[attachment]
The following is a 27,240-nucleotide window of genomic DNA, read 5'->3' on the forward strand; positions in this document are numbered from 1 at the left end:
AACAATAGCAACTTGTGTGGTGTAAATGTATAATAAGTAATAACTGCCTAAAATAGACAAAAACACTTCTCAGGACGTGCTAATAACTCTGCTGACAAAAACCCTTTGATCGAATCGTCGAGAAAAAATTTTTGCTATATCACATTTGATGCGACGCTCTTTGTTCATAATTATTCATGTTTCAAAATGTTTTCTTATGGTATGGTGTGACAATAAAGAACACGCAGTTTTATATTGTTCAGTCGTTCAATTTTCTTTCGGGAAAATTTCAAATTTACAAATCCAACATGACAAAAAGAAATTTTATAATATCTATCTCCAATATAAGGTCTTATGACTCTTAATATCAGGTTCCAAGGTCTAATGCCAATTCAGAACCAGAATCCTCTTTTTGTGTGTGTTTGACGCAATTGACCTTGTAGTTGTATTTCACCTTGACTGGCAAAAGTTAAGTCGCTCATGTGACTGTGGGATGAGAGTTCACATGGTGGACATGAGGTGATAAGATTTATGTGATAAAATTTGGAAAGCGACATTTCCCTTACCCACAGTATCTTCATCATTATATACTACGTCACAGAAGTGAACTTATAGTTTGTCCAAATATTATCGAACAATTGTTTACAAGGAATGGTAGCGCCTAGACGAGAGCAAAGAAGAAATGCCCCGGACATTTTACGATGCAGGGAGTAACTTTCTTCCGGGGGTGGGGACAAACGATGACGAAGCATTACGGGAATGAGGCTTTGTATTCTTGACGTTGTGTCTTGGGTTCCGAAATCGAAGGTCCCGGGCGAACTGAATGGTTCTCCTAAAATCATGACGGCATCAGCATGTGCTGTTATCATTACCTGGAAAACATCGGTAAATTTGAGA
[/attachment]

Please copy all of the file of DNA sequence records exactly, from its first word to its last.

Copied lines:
The following is a 27,240-nucleotide window of genomic DNA, read 5'->3' on the forward strand; positions in this document are numbered from 1 at the left end:
AACAATAGCAACTTGTGTGGTGTAAATGTATAATAAGTAATAACTGCCTAAAATAGACAAAAACACTTCTCAGGACGTGCTAATAACTCTGCTGACAAAAACCCTTTGATCGAATCGTCGAGAAAAAATTTTTGCTATATCACATTTGATGCGACGCTCTTTGTTCATAATTATTCATGTTTCAAAATGTTTTCTTATGGTATGGTGTGACAATAAAGAACACGCAGTTTTATATTGTTCAGTCGTTCAATTTTCTTTCGGGAAAATTTCAAATTTACAAATCCAACATGACAAAAAGAAATTTTATAATATCTATCTCCAATATAAGGTCTTATGACTCTTAATATCAGGTTCCAAGGTCTAATGCCAATTCAGAACCAGAATCCTCTTTTTGTGTGTGTTTGACGCAATTGACCTTGTAGTTGTATTTCACCTTGACTGGCAAAAGTTAAGTCGCTCATGTGACTGTGGGATGAGAGTTCACATGGTGGACATGAGGTGATAAGATTTATGTGATAAAATTTGGAAAGCGACATTTCCCTTACCCACAGTATCTTCATCATTATATACTACGTCACAGAAGTGAACTTATAGTTTGTCCAAATATTATCGAACAATTGTTTACAAGGAATGGTAGCGCCTAGACGAGAGCAAAGAAGAAATGCCCCGGACATTTTACGATGCAGGGAGTAACTTTCTTCCGGGGGTGGGGACAAACGATGACGAAGCATTACGGGAATGAGGCTTTGTATTCTTGACGTTGTGTCTTGGGTTCCGAAATCGAAGGTCCCGGGCGAACTGAATGGTTCTCCTAAAATCATGACGGCATCAGCATGTGCTGTTATCATTACCTGGAAAACATCGGTAAATTTGAGA